First, there was a small open plaza just outside our pousada that included an ebony bust and a couple of simple whitewashed buildings that caught my attention, and I took a number of shots in my attempt to capture what I saw. Here they are.
First, a closeup of the bust that also includes part of a doorway.
Probably a bit too simple, and it would have been better, as long as I was showing the door, to show the entire thing, but that's not what I got. I did like that I converted it to a black & white. Here is another black & white of a wider view of the plaza area.
Again I liked the shot but again it had flaws. I should have positioned the bust so that it was wholly to the right of the window.
Finally, here is a third shot, this time in color, my favorite of the three.
Evora, like all the other cities we visited, had it share of narrow streets. Here's one of those.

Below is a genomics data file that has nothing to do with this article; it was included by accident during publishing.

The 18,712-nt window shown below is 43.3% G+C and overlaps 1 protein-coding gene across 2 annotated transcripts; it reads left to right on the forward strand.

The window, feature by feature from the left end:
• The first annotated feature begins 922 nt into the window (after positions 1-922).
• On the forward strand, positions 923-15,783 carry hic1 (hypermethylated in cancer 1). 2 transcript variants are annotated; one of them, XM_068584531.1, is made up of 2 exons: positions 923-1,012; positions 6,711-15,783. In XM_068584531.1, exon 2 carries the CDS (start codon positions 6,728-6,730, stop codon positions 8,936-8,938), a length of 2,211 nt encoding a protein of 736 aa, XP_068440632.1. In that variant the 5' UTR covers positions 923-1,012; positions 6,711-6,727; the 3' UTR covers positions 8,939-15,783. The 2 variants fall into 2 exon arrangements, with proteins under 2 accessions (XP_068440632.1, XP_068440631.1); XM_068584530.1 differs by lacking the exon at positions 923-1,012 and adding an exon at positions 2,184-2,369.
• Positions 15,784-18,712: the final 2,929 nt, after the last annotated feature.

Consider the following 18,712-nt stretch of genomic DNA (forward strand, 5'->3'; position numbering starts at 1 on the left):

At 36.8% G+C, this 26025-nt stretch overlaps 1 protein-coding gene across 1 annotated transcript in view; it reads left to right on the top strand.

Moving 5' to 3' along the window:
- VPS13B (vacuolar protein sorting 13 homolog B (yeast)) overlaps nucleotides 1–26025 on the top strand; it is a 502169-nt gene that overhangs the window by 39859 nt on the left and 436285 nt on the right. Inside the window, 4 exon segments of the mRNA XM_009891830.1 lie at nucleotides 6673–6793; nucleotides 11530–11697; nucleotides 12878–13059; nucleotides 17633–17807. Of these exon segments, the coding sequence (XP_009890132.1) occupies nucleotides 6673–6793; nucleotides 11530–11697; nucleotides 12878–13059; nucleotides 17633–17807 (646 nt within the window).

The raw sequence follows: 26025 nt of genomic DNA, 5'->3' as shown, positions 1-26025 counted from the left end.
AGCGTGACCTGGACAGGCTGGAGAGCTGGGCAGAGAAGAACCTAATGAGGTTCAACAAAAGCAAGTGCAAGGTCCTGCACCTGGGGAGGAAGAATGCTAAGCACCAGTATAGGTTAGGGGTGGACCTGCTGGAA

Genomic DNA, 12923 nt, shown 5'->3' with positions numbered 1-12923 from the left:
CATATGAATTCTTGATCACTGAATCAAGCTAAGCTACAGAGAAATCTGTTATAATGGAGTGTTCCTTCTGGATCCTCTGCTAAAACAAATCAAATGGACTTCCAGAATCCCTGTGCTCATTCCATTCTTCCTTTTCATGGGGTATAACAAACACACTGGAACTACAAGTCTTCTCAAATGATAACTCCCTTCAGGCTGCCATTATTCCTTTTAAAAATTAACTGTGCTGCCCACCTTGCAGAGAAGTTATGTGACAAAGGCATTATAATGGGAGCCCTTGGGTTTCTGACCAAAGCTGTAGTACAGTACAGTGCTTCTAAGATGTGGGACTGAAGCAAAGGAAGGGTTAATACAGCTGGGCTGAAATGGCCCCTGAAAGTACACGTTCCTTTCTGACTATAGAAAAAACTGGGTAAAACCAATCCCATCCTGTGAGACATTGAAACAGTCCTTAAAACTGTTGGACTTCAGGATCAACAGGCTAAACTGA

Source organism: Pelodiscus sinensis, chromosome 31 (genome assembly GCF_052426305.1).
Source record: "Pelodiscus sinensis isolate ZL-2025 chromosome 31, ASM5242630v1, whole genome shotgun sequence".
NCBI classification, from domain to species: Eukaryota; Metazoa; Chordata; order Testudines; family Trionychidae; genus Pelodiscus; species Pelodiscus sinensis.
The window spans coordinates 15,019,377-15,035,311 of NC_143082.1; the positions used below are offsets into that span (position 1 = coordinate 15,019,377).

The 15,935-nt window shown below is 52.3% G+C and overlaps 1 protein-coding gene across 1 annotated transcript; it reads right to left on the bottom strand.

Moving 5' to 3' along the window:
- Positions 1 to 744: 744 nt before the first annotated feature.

I'm still trying to figure out how to shoot these scenes, but I think I have learned a few things. First, better to shoot them in landscape rather than in portrait. Second, choose a the street that shows an elevation change, either going up or down. Third, try to convey a sense that the street continues beyond the view shown, to pique the viewer's curiosity. Finally, where possible, include the human element. In the above shot I was basically one for four. Here is another shot that maybe does a bit better job. Still not great.
As my fellow travelers noted, I had a penchant for photographing windows and doors (or parts thereof), and Evora was no exception. Here are a few of those.
Finally, I am winding up the posts on Evora with a few "human interest" shots.